In an important essay in the Foreign Affairs journal in March, 2020, the candidate for US President, Joseph Biden had observed that the most effective way to challenge China would be for the USA %u201Cto build a united front of US allies and partners to confront China%u2019s abusive behaviours and human rights violations. To talk to China from a %u201Cposition of strength%u201D, President Biden took two important initiatives recently. First, he decided to upgrade the Quad (a group of Australia, India, Japan and USA) from the Foreign Ministers to the Leaders level and held its virtual meeting quickly on 12 March.

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Second, President Biden resolved to depute his Secretaries of State, Anthony Blinken and Defence, Llyod Austin to Japan, South Korea and India from March 15 to 20 to ascertain their level of cooperation, scale and willingness to resist China%u2019s aggression before the first USA-China dialogue at Anchorage, Alaska on 18 March. 

Choice of Japan as the first stop was deliberate as Japan hosts the biggest US military contingent (its seventh fleet, 7 guided missile destroyers and about 62000 personnel) and is crucial for the US strategic posture towards China in East Asia. USA is hoping that Japan would agree to base its intermediate range missiles (aimed against China). USA Indo-Pacific Coordinator Kurt Campbell had reportedly lobbied with President Biden to choose Japanese PM Suga as the foreign leader to meet him in Washington.

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China-Japan relations have come under fresh strains after China felt that Japan, disregarding its concerns, was getting too close to the USA. In a sign of displeasure, China despatched its coast guard vessels, which entered Japan%u2019s territorial waters near the Senkaku islands six times, most in a single month since August, 2016. With the Chinese coastguard given power to fire at its adversaries, Japan feared that China might forcibly occupy these islands (like parts of Ladakh in case of India). Japan considered sending its troops to meet China%u2019s Senkaku challenge.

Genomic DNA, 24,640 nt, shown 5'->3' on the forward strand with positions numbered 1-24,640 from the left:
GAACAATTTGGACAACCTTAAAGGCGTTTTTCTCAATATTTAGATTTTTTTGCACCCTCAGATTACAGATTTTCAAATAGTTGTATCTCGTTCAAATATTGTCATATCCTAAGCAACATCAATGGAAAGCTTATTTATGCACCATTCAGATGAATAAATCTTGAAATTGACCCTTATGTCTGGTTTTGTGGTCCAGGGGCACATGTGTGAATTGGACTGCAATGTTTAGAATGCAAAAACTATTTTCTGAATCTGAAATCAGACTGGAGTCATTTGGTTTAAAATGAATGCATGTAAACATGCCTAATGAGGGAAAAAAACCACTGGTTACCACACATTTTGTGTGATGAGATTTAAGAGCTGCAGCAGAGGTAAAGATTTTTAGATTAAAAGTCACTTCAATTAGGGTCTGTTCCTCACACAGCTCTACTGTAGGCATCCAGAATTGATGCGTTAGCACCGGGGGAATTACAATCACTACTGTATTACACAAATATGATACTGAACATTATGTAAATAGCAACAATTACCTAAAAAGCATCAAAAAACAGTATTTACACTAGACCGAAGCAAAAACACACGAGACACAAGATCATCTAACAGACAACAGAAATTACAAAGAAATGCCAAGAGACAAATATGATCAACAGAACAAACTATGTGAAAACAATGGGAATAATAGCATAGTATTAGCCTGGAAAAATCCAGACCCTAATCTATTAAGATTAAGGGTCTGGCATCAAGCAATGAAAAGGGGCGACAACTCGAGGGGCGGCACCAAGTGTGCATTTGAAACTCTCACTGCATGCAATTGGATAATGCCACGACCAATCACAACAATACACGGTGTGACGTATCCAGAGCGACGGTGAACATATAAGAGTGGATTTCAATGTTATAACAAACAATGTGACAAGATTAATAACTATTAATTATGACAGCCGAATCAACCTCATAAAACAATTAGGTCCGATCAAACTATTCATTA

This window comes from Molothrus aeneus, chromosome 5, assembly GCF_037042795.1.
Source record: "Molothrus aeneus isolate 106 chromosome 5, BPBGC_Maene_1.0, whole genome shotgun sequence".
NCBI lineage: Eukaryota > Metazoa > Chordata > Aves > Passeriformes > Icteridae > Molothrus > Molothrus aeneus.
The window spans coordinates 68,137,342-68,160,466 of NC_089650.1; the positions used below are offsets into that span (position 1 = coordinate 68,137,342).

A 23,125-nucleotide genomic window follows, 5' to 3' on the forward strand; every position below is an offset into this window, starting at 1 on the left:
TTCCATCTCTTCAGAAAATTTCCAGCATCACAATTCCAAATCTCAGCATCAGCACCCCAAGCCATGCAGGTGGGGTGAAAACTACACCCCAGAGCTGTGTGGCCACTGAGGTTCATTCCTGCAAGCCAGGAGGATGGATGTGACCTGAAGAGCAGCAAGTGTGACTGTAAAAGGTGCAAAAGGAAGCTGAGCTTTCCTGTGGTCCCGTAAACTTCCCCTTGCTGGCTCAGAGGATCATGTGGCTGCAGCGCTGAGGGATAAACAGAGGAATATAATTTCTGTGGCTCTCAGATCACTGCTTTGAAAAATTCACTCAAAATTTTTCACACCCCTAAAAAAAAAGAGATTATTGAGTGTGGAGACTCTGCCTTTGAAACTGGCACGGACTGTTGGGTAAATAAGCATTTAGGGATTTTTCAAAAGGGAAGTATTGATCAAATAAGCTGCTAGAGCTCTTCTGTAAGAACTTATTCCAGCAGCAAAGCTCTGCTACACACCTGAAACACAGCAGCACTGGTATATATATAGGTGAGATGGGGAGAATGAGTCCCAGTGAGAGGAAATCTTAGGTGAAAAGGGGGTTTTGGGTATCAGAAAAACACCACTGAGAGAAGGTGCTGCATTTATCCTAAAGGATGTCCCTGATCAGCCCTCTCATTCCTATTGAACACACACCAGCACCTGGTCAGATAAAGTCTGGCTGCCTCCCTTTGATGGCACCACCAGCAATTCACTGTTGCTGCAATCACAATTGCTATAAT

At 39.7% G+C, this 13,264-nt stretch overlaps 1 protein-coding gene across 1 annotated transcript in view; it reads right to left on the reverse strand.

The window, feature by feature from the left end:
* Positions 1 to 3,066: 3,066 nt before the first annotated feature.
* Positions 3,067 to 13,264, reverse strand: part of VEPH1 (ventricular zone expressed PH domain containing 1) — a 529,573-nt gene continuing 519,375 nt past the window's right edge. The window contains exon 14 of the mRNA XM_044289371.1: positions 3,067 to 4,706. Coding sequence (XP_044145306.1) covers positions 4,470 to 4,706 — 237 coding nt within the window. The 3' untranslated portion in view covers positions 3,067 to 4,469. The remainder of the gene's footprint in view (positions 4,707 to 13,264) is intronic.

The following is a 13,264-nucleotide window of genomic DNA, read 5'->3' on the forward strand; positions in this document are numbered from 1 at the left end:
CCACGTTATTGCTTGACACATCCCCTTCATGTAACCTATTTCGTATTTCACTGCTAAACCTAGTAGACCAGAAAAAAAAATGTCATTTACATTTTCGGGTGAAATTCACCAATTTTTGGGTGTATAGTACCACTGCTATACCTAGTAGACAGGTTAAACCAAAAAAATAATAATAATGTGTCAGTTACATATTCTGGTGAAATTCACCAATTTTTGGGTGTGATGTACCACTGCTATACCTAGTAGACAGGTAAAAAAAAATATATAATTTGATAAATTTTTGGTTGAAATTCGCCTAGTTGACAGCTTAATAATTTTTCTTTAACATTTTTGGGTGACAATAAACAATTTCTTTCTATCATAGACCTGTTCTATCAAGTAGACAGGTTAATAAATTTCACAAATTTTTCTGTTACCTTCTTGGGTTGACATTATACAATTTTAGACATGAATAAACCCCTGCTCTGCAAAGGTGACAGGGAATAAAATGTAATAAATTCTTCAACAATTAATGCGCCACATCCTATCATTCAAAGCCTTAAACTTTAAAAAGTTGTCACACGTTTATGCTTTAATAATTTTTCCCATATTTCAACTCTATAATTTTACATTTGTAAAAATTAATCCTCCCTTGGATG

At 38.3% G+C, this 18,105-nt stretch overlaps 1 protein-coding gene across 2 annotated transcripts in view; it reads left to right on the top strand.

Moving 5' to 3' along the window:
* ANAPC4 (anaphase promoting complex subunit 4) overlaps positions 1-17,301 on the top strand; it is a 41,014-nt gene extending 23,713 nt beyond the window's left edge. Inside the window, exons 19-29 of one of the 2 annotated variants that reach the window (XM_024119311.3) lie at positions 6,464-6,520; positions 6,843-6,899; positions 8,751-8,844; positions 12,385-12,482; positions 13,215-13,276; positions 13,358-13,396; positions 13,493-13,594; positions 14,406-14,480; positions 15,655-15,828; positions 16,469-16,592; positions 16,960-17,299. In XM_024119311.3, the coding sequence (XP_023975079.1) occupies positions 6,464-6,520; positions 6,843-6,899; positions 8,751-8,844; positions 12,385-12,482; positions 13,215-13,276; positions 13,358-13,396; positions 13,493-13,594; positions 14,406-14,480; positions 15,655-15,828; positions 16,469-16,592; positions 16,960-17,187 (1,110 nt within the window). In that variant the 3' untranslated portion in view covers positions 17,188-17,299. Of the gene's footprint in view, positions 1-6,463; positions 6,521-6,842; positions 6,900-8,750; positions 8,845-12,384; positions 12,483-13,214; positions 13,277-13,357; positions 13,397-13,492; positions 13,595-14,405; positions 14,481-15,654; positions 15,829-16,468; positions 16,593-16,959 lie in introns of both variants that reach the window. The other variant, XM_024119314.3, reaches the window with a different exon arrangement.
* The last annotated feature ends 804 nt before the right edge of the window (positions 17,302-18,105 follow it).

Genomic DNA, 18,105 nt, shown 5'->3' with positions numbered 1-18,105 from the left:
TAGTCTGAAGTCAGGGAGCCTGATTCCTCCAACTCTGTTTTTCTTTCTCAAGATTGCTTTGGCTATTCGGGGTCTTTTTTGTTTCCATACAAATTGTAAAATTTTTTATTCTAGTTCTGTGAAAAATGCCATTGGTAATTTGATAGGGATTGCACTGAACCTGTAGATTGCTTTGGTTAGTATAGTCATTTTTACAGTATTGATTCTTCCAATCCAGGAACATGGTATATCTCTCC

An upset Japanese PM Suga strongly intervened with PM Modi on March 10 to persuade him to accept Quad%u2019s elevation. In the joint statement, Japan pointed finger at China%u2019s erosion of Hong Kong%u2019s autonomy and human right violations in Xinjiang which it had not done previously, indicating its annoyance with China.

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In the USA-Japan 2+2 dialogue on March 16, US Secretary of State assured his Japanese counterpart that the USA would join Japan in holding joint naval drills near the Senkaku islands, it would pushback China%u2019s coercive and aggressive actions and maintain a competitive edge over China.